While Batman deals with a deformed man calling himself the Penguin, an employee of a corrupt businessman transforms into the Catwoman.
The Age of Commercialism
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A terrific literary drama and character piece that shows how the process of creating art can be seen differently by those doing it and those looking at it from the outside.
"Batman Returns" feels a lot like its predecessor "Batman(1989)" before it, but everything turned up a notch. It's darker, even more atmospheric and more violent. It also started the trend of two villains per movie, and was one of the few to pull it off, at least back then! The Christmas setting is great and works like a charm with the already overly gothic tone and look. Action is great and stylish, Batman is cool and intimidating. There is a lot of new gadgets and the Batmobile has also new tricks up it's sleeve. Full of dark humor and a bit twisted moments. Both villains are memorable for different reasons. Michelle Pfeiffer is the perfect Catwoman and Danny DeVito is great as a disturbing and grotesque version of the Penguin character. To top that off Christopher Walken has also an awesome part! This is the logical and awesome continuation from Batman(1989) and it remains one of my favorite comic book films to this day. Perfect Christmas viewing :)
Hot off the heels off his hugely successful predecessor, Tim Burton was quickly snapped up to harness the reigns to it's sequel. But only if he had total control. Which as this film shows, he most certainly got.
Visually different, (I miss Anton Furst's lavish sets, though the sets created here are still worthy of merit), the film doesn't really seem to be in the same universe as the first film, whereas the first one was a straight up good vs evil superhero crime flick, this one lingers more on fantasy and a freak show element that fully embodies Tim Burton's creative talent. I feel that if the viewer isn't a fan of Burton, or felt disappointed with Batman '89, probably won't appreciate 'Returns, although it's definitely worth a watch, the film seems to almost play out like an opera.
Keaton returns also as Batman, albeit I feel not quite giving such a strong performance as he did in the first one, despite getting more screen time. Although he doesn't give a bad performance by any means, he does seem to just simply breeze through the film.
Danny DeVito is the next star to portray one of Batman's rogues, The Penguin. He couldn't be any more different from every incarnation of the character before it, instead adopting shades of Killer Croc's origin. He is grotesque, tragic, a freak with the worst case of sexual frustration arguably in existence, he is a Tim Burton creation with the Penguin moniker pinned to him. I like this incarnation however, it fits in perfectly with the themes Burton is trying to convey. Whether he comes across as a strong villain though is up for debate. There's potential, but the plot involving him running for Mayor I feel instead could've taken a different route, focusing more on his bitterness and hatred more directly, allowing us to see just how twisted his mind has become because of his very unfortunate circumstances, clearly painting the picture of the old school horror villains that Burton clearly has been inspired by.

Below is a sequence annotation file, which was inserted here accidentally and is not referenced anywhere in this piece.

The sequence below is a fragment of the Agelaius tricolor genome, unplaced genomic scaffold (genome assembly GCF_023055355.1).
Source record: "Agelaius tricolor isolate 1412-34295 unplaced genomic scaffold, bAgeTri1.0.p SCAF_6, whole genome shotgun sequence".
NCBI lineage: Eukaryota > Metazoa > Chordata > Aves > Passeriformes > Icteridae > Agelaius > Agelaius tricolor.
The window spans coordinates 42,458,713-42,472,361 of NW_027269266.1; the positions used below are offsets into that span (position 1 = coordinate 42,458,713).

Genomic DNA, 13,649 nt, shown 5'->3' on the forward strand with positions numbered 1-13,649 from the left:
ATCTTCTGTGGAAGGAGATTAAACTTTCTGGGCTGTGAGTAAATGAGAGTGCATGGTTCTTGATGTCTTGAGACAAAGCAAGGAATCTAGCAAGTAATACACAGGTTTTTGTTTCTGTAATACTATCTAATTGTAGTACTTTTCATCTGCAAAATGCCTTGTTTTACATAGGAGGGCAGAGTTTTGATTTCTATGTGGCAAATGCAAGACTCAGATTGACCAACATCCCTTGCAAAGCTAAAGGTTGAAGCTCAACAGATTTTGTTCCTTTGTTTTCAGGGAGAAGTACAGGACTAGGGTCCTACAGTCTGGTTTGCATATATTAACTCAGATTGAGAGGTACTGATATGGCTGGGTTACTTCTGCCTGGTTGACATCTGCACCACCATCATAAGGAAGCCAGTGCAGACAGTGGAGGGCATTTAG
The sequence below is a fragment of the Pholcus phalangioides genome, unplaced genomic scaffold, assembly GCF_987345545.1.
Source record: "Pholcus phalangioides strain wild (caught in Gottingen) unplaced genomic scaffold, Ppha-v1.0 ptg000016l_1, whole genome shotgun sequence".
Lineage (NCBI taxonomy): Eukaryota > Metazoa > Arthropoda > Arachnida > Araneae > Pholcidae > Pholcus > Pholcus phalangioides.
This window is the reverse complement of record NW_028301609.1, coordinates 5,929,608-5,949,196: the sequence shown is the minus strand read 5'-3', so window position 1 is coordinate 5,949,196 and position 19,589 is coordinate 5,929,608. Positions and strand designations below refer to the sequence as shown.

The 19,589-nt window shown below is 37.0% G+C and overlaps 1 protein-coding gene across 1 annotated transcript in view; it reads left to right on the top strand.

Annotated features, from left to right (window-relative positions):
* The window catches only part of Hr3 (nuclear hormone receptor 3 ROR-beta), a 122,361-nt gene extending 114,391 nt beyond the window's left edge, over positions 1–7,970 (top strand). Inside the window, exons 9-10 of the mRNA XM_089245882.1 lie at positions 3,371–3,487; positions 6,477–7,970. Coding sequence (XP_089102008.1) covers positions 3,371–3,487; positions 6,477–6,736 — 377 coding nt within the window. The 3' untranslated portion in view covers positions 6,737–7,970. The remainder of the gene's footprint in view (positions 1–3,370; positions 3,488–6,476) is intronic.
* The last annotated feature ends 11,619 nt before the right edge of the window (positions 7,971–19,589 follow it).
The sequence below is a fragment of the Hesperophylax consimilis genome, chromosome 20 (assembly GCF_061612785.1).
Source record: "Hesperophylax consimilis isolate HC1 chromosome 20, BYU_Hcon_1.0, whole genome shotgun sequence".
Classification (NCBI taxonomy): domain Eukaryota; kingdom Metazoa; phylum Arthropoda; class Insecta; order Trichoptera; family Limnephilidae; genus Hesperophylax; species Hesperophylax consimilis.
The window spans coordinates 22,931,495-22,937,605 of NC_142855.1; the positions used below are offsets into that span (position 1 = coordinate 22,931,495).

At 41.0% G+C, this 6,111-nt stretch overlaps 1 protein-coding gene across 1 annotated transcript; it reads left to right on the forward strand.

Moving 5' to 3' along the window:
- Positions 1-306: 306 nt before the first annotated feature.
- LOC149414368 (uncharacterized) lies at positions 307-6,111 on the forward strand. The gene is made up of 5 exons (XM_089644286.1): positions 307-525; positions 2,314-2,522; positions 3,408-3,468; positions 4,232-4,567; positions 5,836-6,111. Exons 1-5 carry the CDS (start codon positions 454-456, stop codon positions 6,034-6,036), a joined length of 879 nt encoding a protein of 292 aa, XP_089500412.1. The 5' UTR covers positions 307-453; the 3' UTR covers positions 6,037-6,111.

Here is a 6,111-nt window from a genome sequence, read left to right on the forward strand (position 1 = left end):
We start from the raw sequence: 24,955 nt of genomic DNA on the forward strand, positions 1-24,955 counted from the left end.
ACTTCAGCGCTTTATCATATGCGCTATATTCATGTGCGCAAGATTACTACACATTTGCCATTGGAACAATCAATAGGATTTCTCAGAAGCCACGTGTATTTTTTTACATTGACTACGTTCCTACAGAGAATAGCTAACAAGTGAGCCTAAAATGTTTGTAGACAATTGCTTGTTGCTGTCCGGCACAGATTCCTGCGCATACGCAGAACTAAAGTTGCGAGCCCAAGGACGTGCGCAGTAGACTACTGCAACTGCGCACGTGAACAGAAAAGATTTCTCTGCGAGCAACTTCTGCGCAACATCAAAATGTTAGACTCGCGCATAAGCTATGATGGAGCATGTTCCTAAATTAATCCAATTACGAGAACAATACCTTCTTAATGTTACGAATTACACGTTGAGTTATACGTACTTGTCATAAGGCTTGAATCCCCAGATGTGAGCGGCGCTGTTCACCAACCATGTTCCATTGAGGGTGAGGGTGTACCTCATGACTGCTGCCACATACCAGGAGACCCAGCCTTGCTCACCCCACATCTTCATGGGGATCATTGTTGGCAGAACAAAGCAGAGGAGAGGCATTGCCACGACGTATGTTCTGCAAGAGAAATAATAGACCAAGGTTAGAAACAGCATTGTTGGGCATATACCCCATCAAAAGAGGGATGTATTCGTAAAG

Which he references head on with the casting of Christopher Walken as Max Shreck, a corrupt businessman with plans to drain the city of power for his own benefit, using Penguin as means in the process. Although he is played well by the ever reliable Walken, he also doesn't really feel like a strong villain, although he is at least a "real" villain. You can see at certain points where this character was originally supposed to be a return for Harvey Dent, which had they kept could've been quite effective, showing how Dent is leaning towards villainy because of circumstance before he actually succumbs to his Two Face persona. Could've made the ending to the film pack more punch too, pernaps even bettering the third entry in this franchise...
Michelle Pfeiffer's Catwoman is also vastly different to the source material, no longer an agile jewel thief, she is a supernatural, tragic character who befriends Bruce Wayne, while their alter egos clash. I like how their romance plays out in the film, it never feels forced, and the contrasts between themselves and their other halves proves to be quite effective. Some still insist she IS Catwoman, and sometimes it's hard to argue against it.
The film is greatly boosted by the return of Danny Elfman, who brings back his bombastic Batman theme, as well as creating beautiful themes and riffs for Penguin and Catwoman. Elfman's contributions lift this film far higher than it ever would be without him, giving the film a grandiose feel, and further reinforcing the "opera" feel the film has throughout.
Despite having more flaws than its predecessor in my opinion, the good vastly outweighs the bad, making this film at least on par with Batman '89, but not better. Being a Tim Burton fan greatly helps the appreciation of this film, but I can see how even a fan could find difficultly enjoying this as a Batman film. I however find this incredibly easy. And will return to this film time and time again.